NEWS-SENTINEL EDITORIAL: Indiana taking much-needed actions to prevent school bus passing violations

“Where’s a cop when you need one?” Haven’t many of us said that when we’ve seen a driver passing a stopped school bus?

It is especially on our minds since three siblings were killed and another child injured in Fulton County in October when a pickup struck them as they were preparing to board a stopped school bus that had its lights flashing and stop sign extended.

But Indiana is responding, both with law enforcement efforts and legislation.

Most recently, authorities in LaGrange County are trying to crack down on such infractions by making sure police are, in fact, there when someone breaks Indiana’s school bus stop-arm law. LaGrange County Chief Deputy Prosecutor Travis Glick says local law enforcement is randomly stationing officers on buses to watch for motorists who violate the law. Officers who witness infractions can radio information about the violation to officers nearby in marked police cars.

Glick told The News-Sun of Kendallville there are eight school bus stop-arm violation cases pending in LaGrange County.

The Fort Wayne Police Department initiated a two-week effort in March to go after drivers who disregard Indiana’s stop-arm law, which requires drivers to stop when buses are picking up or dropping off children. Several drivers were cited for passing buses that had stopped in the area of St. Joe Road and Canterbury Boulevard. Fort Wayne Community Schools public information officer Krista Stockman said the main entrance of Canterbury Green Apartments is an area where the school district sees the most stop-arm violations.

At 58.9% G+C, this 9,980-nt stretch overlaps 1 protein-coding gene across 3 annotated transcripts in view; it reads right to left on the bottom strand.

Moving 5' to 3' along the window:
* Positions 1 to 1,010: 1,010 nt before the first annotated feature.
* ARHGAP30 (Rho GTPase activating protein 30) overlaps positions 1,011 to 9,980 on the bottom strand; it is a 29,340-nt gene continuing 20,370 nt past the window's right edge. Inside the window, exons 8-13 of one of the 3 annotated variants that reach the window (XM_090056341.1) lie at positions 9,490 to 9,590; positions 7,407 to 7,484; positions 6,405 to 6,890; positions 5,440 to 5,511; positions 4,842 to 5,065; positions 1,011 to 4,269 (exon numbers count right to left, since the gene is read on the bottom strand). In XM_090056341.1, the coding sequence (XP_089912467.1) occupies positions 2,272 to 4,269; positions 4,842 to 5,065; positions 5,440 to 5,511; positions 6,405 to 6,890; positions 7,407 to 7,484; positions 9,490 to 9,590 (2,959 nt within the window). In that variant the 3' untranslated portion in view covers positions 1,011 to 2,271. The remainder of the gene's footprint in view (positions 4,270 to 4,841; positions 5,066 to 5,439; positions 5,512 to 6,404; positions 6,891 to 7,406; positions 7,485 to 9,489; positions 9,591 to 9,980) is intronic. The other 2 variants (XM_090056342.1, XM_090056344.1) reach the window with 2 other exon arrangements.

Meanwhile, Gov. Eric Holcomb signed legislation on May 1 that increases the penalty for illegally passing a school bus from a Class A infraction to a Class C misdemeanor. The punishments provided by Senate Bill 2 would include a 90-day suspension of a driver’s license. The bill increased fines for school bus violations and “provides that school corporations and nonpublic schools may enter into agreements with third parties to administer camera enforcement of school bus stop arm regulations.”

These efforts are the right ones. But we also encourage law enforcement to continue to vigorously enforce this law as much as possible to help save lives.

In Indiana, drivers must stop when buses have their stop arm extended and red lights flashing. On two-lane roads or multi-lane roads with no barrier between lanes, vehicles traveling in both directions must stop. On multilane roads with barriers between lanes, only vehicles behind the bus must stop.

The Indiana Department of Education conducts a voluntary one-day count of drivers each school year who illegally pass buses. Bus drivers count vehicles that pass their bus when the stop arm is out. Those results are reported to the district, which totals the violations and reports them to the state.

The 2018 count in Indiana, the Indianapolis Star reported, tallied 3,082 drivers that illegally passed stopped school buses across the state. If that number represented an average day, more than 500,000 drivers may have illegally passed stopped school buses during that school year.

Nationwide, school districts in 38 states counted more than 108,000 drivers passing buses in a single day.

Such statistics are alarming and reinforce the need for legislation, more aggressive enforcement and hopefully, more attentive and safer driving habits among us all.

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